Install to Laptop, Carry Over Backup File

I've decided to do all my Quicken stuff on my laptop.
Do I install Q first and then copy over the backup file to a place where
Q can find it, or vise versa?
Thanks.
Reply to
Juan Wei
From: "Juan Wei"
Do you take the notebook with you ? If yes, do you encrypt your data ? If no, do you really want your Quicken data in the notebook ? If you don't encrypt all your data and you take your notebook with you, I suggest keeping your Quicken data files on RandomRead/RandomWrite media (USB Hard disk, USB Flash Drive, network share, etc.).
Just install Quicken and point the program to the location of the data files.
Personally I keep Quicken data on a NT Share. When I want to access the files, I just map a specific drive letter to that NT Share on my notebook.
Reply to
David H. Lipman
David H. Lipman has written on 4/20/2013 9:53 PM:
Preaching not necessary!
That's what I wanted to know.
Reply to
Juan Wei
From: "Juan Wei"
I don't know you and you and I are not the only readers of this thread thus making the caveats neccessary in this discourse.
OK ;-)
Reply to
David H. Lipman
David H. Lipman has written on 4/21/2013 7:55 AM:
Then I would suggest the following:
There's a danger in having your unencrypted Quicken data on your laptop if you take your laptop with you.
I recommend that you carry your Quicken data on a USB flash drive instead.
(A person who takes his laptop with him would probably not want to carry a USB HD or have access to a networked drive.)
Reply to
Juan Wei
From: "Juan Wei"
No that's not good either. One should not have data on a USB drive and be taken with the person unless the data is encypted. Otherwise one might as well as encrypted the data on the system hard disk. The problem is sensitive or proprietary data being lost or stolen is greater in a mobile environment. The concept is called "Data at Rest".
Reply to
David H. Lipman
David H. Lipman has written on 4/21/2013 2:05 PM:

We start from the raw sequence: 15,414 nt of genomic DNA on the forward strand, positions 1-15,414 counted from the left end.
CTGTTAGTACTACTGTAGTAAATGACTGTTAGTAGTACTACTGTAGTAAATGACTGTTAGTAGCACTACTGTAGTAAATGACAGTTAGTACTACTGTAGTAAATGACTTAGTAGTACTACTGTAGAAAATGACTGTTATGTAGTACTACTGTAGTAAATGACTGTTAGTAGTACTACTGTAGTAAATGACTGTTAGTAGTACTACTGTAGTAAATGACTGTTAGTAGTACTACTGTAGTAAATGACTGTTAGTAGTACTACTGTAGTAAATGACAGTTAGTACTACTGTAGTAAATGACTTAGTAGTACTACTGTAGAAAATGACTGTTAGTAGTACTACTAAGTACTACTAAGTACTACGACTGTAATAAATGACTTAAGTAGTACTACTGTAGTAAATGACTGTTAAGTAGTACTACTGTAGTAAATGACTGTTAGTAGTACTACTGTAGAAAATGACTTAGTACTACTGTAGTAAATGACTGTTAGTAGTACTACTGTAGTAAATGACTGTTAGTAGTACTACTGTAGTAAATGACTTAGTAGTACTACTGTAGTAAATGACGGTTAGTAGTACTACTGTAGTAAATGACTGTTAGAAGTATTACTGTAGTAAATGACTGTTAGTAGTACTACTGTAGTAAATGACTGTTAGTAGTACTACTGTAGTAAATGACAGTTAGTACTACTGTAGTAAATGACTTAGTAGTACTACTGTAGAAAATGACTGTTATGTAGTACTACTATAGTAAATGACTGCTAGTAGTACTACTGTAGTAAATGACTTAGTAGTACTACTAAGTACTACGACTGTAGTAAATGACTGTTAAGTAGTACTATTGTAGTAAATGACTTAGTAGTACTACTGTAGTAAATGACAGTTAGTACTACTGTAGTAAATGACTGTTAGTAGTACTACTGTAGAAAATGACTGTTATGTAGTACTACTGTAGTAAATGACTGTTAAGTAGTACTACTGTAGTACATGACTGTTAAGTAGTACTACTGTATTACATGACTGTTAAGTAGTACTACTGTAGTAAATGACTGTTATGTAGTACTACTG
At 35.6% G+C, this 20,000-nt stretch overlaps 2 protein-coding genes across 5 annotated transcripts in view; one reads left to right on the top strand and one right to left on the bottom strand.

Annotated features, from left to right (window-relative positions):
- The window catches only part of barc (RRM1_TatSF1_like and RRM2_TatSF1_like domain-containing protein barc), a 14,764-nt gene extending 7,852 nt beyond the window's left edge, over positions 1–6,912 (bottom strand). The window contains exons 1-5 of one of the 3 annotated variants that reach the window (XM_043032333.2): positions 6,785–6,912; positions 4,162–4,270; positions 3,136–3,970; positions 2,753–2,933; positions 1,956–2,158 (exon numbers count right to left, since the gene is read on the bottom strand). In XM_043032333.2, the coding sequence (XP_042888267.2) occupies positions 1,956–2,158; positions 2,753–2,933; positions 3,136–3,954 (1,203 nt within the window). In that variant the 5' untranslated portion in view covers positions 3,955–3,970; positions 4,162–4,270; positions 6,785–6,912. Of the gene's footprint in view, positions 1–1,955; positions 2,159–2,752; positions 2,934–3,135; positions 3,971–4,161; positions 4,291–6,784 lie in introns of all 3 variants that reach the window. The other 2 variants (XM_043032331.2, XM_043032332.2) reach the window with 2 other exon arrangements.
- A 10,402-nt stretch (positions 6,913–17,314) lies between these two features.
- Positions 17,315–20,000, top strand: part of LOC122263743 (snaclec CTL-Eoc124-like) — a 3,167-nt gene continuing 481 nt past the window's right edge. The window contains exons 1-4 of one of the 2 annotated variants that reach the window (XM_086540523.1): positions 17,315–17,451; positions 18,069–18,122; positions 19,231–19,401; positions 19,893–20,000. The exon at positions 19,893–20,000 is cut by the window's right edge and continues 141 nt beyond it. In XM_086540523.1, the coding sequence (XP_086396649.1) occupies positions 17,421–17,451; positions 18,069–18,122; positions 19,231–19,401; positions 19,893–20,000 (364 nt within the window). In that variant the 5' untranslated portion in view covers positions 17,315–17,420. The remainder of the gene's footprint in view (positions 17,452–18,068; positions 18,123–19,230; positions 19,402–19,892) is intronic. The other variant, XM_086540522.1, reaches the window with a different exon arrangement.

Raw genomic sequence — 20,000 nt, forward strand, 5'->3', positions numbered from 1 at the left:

OK. How's this:
"I recommend that you carry your encrypted Quicken data on a USB flash drive instead."
Reply to
Juan Wei
From: "Juan Wei"
No. If you are going to use Quicken on a mobile device you should encrypt your data or keep Quicken data files on RandomRead/RandomWrite media that you don't go mobile with.
Reply to
David H. Lipman
I've never thought about this before, but this idea just occurred to me. Could I do the following when traveling?
Install Quicken on my laptop, but do not put any Quicken data on it, nor take Quicken data on something like a thumb drive.
Put a couple of accounts on Quicken on the laptop, for credit cards and cash, but do not identify them as to what they are.
Enter transactions into those accounts as the transactions are made.
(Up until this point, it's easy to do. It's the following that I don't know if I can do)
When I return home at the end of the vacation, somehow copy those transactions on the laptop to the real accounts on the Quicken installation on my desktop.
Reply to
Ken Blake
From: "Ken Blake"
That's an interesting questions. Use intermidiate data on the road and merge the data into your relevant data.
That, I don't know.
Reply to
David H. Lipman

[snip]
Yes, exactly.
OK, thanks anyway. Anyone else here know?
Reply to
GSalisbury
"GSalisbury" wrote
File->Export->QIF? File->Export->QFX? Either would probably work for "simple" transactions. - at least I presume so since the options are offered. ------------------------------------------------
I presume you mean "QXF" rather than "QFX".
Both options are possible (though QXF can't handle investment accounts).
The QXF option would require accounts on the road computer with different names than any counterparts on the home computer (QXF only imports to "new" accounts). After importing the QXF into the home computer, you could use the "Move transactions" feature, to move the transactions to the correct account.
The QIF file approach gives you a couple of options.
Import an unmodified QIF file export from the road computer, into a cash (or asset) account on the home computer, then use "Move transactions" to move the transactions to the desired account.
Or modify, then import, the QIF file(s) exported from the road computer using the procedure in the following discussion (this method is the only one that allows importing directly into the desired account).
formatting link
Reply to
John Pollard

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